Bigger, Longer, Uncut: A Critic's Take on the Director's Cut of 'Nymphomaniac'

Stacy Martin and Uma Thurman in 'Nymphomaniac Vol. 1'

Although the version shown in Berlin is half an hour longer than the abridged version of Lars von Trier's erotic drama, viewers struggled to see the difference.

BERLIN - Outside the Berlinale Palast on Sunday afternoon, those who had just seen the 12 p.m. press screening of the director’s cut of Lars von Trier’s Nymphomaniac Vol. 1 poured out into Marlene-Dietrich-Platz. Like drops of mercury, they began clumping into little groups, each one discussing the burning question of the moment: WTF? Did we all miss something, or was this version pretty much, more or less, just like the abridged screened we all saw two months ago, but this time with more genital close-ups?

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It looked that way to many of us, and yet how could we account for the fact that the film we’d just seen was anywhere between 30 and 25 minutes longer than the shortened version, the one that was edited, according to its producer Peter Aalbaek Jensen, “against Lars’ own will” but accepted by him “because he understands market mechanisms.” Does von Trier also understand how to manipulate the space-time continuum?

The group I joined all concurred that there was, as we expected, more sex sprinkled throughout the film. There was some explicit fellatio coupled with a “money shot” we didn't remember being quite that long before in the train scene at the beginning, more erect penises throughout, and in the final 10 minute montage set to Bach extreme close-ups of cunnilingus and an insertion that must have involved a some rather acrobatic maneuvers on the part of the body doubles and the camera person. But all that material surely couldn’t have added up to more than a few minutes at best – where did the rest of come from?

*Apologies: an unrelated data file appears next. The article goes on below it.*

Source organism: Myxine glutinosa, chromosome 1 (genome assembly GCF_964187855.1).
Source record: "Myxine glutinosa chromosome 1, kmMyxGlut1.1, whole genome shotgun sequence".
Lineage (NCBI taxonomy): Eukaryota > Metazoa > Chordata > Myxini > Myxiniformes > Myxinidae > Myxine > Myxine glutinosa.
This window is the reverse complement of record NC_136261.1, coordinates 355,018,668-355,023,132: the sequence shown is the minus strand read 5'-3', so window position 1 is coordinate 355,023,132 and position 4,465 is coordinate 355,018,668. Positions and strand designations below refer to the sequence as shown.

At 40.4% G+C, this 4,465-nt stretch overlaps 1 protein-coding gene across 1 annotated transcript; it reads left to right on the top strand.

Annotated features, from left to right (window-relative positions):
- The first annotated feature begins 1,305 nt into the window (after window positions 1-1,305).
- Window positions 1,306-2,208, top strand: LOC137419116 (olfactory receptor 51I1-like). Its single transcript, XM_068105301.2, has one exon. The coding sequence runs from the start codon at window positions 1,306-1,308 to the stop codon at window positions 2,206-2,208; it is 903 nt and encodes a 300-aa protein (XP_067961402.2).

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One person suggested that there’s more footage in this version of Christian Slater, playing the father of the lead character Joe (played by Stacy Martin and Charlotte Gainsbourg). It felt like Slater tells a longer anecdote this time round about trees at the beginning (covering not just ash trees but also limes), and later on talks more to Joe before he starts dying in black and white. Perhaps there was a bit more as well of Sophie Kennedy Clark as Joe’s friend B describing a hook-up to her friends, and what was only a fleeting shot in the shortened version of an abortion being performed now gets a brief scene.

If there's extra footage from the scene where Uma Thurman plays a passive-aggressive jilted wife from hell, it's terribly fleeting. That's a shame because nearly everyone agrees that this sequence is both the funniest and most moving scene in the first volume.

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Ultimately, the most important question is does the extra material enhance or detract from the film? Personally, I wouldn’t argue that any of the non-sexual material added back in for this version improves much. That said, the possibly-extended scene where Christian Slater dies now feels more dramatic when juxtaposed with the definitely more hardcore images that immediately follow it, laying death and sex up against each other in a more forceful way. The visual vocabulary here in general feels closer to proper porn than in the shortened edition, which helps it play as more confrontational, more visceral, more of a contrast to the philosophical musing scenes between Gainsbourg and Stellan Skarsgard in the framing device, forming an altogether more ballsy film, in every sense.

It’s still, based on the volume seen today, a half-magnificent, half-ridiculous mess. It’s still apparent that von Trier has only the sketchiest of ideas about what makes a woman tick sexually. And it’s still clear that Stacy Martin in not much of an actor (the second volume seen earlier was all the better for ditching her in favor of Gainsbourg). But putting more sex back in somehow makes it a more internally coherent mess, and hard to see why audiences who would be in for the penny of the four-hour version wouldn’t be just as willing to opt for the pound of an extended five and half hour cut, censors permitting.